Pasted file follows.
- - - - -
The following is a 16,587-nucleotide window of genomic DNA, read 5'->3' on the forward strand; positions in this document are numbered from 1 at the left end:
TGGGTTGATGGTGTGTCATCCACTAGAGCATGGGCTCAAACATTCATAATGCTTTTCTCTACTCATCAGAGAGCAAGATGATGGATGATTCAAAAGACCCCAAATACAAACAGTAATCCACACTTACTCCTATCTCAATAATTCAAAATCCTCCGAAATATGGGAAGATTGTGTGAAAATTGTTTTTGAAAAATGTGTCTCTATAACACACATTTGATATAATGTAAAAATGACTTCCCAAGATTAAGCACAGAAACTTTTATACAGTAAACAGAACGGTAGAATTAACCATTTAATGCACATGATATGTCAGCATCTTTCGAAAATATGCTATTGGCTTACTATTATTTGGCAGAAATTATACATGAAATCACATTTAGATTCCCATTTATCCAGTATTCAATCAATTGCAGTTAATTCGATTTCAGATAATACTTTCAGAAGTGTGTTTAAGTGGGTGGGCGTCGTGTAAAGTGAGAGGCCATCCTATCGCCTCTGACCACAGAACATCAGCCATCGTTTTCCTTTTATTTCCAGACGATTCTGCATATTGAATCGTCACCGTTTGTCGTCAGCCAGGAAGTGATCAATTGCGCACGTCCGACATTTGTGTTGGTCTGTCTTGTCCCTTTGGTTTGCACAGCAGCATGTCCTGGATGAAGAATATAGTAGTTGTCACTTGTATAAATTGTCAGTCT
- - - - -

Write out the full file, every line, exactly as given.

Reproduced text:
The following is a 16,587-nucleotide window of genomic DNA, read 5'->3' on the forward strand; positions in this document are numbered from 1 at the left end:
TGGGTTGATGGTGTGTCATCCACTAGAGCATGGGCTCAAACATTCATAATGCTTTTCTCTACTCATCAGAGAGCAAGATGATGGATGATTCAAAAGACCCCAAATACAAACAGTAATCCACACTTACTCCTATCTCAATAATTCAAAATCCTCCGAAATATGGGAAGATTGTGTGAAAATTGTTTTTGAAAAATGTGTCTCTATAACACACATTTGATATAATGTAAAAATGACTTCCCAAGATTAAGCACAGAAACTTTTATACAGTAAACAGAACGGTAGAATTAACCATTTAATGCACATGATATGTCAGCATCTTTCGAAAATATGCTATTGGCTTACTATTATTTGGCAGAAATTATACATGAAATCACATTTAGATTCCCATTTATCCAGTATTCAATCAATTGCAGTTAATTCGATTTCAGATAATACTTTCAGAAGTGTGTTTAAGTGGGTGGGCGTCGTGTAAAGTGAGAGGCCATCCTATCGCCTCTGACCACAGAACATCAGCCATCGTTTTCCTTTTATTTCCAGACGATTCTGCATATTGAATCGTCACCGTTTGTCGTCAGCCAGGAAGTGATCAATTGCGCACGTCCGACATTTGTGTTGGTCTGTCTTGTCCCTTTGGTTTGCACAGCAGCATGTCCTGGATGAAGAATATAGTAGTTGTCACTTGTATAAATTGTCAGTCT